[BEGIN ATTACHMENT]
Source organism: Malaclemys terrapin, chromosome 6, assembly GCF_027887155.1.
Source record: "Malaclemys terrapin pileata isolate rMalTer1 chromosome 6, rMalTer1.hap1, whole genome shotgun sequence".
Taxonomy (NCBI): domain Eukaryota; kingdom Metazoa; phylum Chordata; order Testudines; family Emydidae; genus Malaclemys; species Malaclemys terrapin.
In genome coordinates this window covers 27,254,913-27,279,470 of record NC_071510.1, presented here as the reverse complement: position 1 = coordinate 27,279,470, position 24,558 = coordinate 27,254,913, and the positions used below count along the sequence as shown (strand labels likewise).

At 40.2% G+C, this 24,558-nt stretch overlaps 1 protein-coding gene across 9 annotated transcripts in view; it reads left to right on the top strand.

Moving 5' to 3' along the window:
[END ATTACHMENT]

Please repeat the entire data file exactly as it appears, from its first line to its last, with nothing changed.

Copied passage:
Source organism: Malaclemys terrapin, chromosome 6, assembly GCF_027887155.1.
Source record: "Malaclemys terrapin pileata isolate rMalTer1 chromosome 6, rMalTer1.hap1, whole genome shotgun sequence".
Taxonomy (NCBI): domain Eukaryota; kingdom Metazoa; phylum Chordata; order Testudines; family Emydidae; genus Malaclemys; species Malaclemys terrapin.
In genome coordinates this window covers 27,254,913-27,279,470 of record NC_071510.1, presented here as the reverse complement: position 1 = coordinate 27,279,470, position 24,558 = coordinate 27,254,913, and the positions used below count along the sequence as shown (strand labels likewise).

At 40.2% G+C, this 24,558-nt stretch overlaps 1 protein-coding gene across 9 annotated transcripts in view; it reads left to right on the top strand.

Moving 5' to 3' along the window: